In re F.S.T.Y., 374 N.C. 532 (2020)

  • This is a case of first impression.
  • Facts: The children were born in South Carolina, and at around 3 years old, moved with their mother to North Carolina. The father remained in South Carolina. Years later, DSS became involved, and the juveniles were adjudicated neglected. Respondent father continued to reside in South Carolina. He was represented by counsel at some of the hearings in the neglect action. After reunification efforts were ceased, DSS filed a TPR petition. Father filed a motion to dismiss for lack of personal jurisdiction based on lack of minimum contacts with North Carolina, which was denied. Father’s parental rights were terminated, and he appeals on the grounds of constitutional due process requirements.
  • Due process requires that a nonresident against whom relief is sought be provided adequate notice of the suit and be subject to the personal jurisdiction of the court.” Sl.Op. at 4 (citations omitted). Generally, due process requires a nonresident to have “…sufficient ‘minimum contacts’ with the forum state so ‘that the maintenance of the suit does not offend traditional notions of fair play and substantial justice.’ ” Id. (quoting Int’l Shoe Co. 326 U.S. 310, 316 (1945)). However, “due process does not require a nonresident parent to have minimum contacts with the State to establish personal jurisdiction for purposes of termination of parental rights proceedings. Sl.Op. at 15.
  • North Carolina’s long-arm statute provides that personal jurisdiction over nonresidents exists in actions that are brought under North Carolina statutes that specifically confer grounds for personal jurisdiction. G.S. 1-75.4(2). The UCCJEA, which applies to TPR proceedings, states physical presence of or personal jurisdiction over a party or child is not necessary to make a child-custody determination. G.S. 50A-201(c).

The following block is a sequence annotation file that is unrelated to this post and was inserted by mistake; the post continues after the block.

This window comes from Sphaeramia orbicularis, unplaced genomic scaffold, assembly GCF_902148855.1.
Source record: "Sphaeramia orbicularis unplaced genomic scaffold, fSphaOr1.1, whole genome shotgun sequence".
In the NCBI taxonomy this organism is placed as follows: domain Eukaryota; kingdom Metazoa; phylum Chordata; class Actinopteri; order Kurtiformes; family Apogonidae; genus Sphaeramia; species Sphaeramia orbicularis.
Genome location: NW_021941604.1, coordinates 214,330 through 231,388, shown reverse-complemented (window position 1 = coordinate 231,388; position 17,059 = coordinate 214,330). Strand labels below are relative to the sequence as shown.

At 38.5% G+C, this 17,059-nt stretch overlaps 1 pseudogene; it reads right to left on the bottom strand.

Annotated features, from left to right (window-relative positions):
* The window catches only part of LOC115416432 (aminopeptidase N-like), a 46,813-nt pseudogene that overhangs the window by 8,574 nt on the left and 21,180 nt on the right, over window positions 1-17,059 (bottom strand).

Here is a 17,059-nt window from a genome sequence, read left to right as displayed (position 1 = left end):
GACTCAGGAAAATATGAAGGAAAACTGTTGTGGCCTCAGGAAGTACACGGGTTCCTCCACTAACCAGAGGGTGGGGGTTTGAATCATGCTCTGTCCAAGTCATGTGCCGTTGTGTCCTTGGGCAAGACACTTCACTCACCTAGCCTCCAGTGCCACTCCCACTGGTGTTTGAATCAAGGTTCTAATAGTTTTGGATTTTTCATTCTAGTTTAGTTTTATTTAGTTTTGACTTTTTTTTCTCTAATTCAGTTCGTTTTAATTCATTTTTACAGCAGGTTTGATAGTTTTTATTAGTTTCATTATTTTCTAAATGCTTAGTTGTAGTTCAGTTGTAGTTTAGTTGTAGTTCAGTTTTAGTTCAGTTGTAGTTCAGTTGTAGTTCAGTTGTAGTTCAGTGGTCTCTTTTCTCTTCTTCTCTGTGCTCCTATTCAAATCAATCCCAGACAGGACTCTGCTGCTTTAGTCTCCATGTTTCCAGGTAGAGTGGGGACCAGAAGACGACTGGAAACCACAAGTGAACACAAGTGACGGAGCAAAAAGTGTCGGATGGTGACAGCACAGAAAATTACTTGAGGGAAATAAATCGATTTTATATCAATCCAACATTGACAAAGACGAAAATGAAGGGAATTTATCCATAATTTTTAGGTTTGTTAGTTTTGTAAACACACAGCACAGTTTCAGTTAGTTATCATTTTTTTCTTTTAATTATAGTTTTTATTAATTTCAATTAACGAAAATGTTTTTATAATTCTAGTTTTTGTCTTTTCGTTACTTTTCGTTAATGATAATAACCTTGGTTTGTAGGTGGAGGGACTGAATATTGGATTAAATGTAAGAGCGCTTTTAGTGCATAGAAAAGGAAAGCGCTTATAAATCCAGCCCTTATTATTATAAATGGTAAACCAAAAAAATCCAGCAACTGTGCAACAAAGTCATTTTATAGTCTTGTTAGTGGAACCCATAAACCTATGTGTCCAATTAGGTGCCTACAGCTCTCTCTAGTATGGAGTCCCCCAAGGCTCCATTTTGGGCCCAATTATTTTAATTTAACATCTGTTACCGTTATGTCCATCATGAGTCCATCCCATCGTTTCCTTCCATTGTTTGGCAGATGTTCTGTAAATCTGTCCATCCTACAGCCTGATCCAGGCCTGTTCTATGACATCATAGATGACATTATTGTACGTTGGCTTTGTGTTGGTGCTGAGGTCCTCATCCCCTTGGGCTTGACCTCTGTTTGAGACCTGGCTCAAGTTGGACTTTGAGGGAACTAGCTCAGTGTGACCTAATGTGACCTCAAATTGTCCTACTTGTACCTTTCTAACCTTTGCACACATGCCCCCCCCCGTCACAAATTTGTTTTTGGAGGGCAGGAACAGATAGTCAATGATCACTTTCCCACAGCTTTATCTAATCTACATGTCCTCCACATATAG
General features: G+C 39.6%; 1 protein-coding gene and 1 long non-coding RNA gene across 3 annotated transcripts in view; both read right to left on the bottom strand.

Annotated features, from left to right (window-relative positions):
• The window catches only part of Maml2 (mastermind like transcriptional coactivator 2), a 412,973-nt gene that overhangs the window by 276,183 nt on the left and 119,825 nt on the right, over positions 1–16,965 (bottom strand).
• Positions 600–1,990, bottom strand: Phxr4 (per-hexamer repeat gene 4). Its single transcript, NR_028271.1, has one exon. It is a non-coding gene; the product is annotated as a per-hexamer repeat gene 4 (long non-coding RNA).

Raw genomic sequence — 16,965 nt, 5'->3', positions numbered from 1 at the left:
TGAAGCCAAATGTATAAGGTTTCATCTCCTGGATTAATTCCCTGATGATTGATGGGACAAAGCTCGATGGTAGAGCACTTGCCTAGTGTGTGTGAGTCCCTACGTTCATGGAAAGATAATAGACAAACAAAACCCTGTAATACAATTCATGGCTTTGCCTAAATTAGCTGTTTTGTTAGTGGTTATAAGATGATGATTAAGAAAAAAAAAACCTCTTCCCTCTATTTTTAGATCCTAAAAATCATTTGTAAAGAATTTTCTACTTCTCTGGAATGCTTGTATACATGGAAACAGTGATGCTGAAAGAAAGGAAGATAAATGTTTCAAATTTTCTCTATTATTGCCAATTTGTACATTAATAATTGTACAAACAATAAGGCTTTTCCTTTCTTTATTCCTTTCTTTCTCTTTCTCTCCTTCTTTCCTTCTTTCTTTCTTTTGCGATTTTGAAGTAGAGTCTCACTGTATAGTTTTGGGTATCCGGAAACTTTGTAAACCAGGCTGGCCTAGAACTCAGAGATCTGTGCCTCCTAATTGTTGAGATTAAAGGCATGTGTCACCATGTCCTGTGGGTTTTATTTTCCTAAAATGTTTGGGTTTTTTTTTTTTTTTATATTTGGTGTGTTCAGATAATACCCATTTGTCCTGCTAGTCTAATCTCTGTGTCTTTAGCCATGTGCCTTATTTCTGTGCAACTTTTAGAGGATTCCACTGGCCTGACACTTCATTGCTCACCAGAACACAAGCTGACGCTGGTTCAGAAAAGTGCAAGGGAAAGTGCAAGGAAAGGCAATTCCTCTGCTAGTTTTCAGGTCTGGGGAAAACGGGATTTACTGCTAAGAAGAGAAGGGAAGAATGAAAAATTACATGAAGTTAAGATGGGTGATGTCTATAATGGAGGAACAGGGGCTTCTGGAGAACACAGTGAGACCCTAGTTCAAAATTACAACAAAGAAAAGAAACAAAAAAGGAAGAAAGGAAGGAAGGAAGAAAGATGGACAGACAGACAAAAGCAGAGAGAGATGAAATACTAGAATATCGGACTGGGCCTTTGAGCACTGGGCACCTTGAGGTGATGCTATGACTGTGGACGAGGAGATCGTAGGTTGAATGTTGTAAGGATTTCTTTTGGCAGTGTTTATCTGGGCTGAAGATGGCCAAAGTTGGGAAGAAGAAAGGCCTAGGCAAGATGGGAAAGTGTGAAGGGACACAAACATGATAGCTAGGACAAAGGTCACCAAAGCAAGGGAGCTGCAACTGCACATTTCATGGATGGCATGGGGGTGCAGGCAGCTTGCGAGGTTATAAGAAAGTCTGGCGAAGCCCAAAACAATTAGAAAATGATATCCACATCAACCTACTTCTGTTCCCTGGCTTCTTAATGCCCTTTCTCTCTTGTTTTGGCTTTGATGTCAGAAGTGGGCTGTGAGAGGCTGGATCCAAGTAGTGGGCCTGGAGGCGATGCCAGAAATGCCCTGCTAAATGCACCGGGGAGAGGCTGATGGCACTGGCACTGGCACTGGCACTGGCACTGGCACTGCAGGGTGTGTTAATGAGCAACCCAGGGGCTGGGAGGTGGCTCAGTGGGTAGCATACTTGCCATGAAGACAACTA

• The status exception to minimum contacts has been recognized by the U.S. Supreme Court and “implies that minimum contacts are not required in status cases (e.g., divorce) because jurisdiction is established by the status of the plaintiff, rather than the location of the defendant. Some state courts have concluded the status exception applies to TPR proceedings as the child’s status to their parent is at issue, while other state courts have determined the exception does not apply to a TPR. In North Carolina, the best interests of the child are the paramount consideration in TPR cases, and when there is a conflict between the interests of children and parent, the child’s best interests prevail. In a TPR, a parent who does not adequately care for their child is involved, and “fairness requires that the State have the power to provide permanence for children living within its borders[,]” which is a matter of state concern. Sl.Op. at 13. The principle of acting in the child’s best interests is contradicted by not favoring the child’s home state when determining jurisdiction. Although minimum contacts are not required due to the status exception related to the child in TPR proceedings, the respondent parent continues to have a right to actively participate in the TPR proceeding. Any burden imposed on the respondent parent is mitigated by the appointment of counsel and right to seek participation through remote technology.
  • The Court of Appeals’ opinions in In re Finnican, 104 N.C. app 157 (1991) and In re Trueman, 99 N.C. App. 579 (1990) are overruled.
Termination of Parental Rights
Personal Jurisdiction
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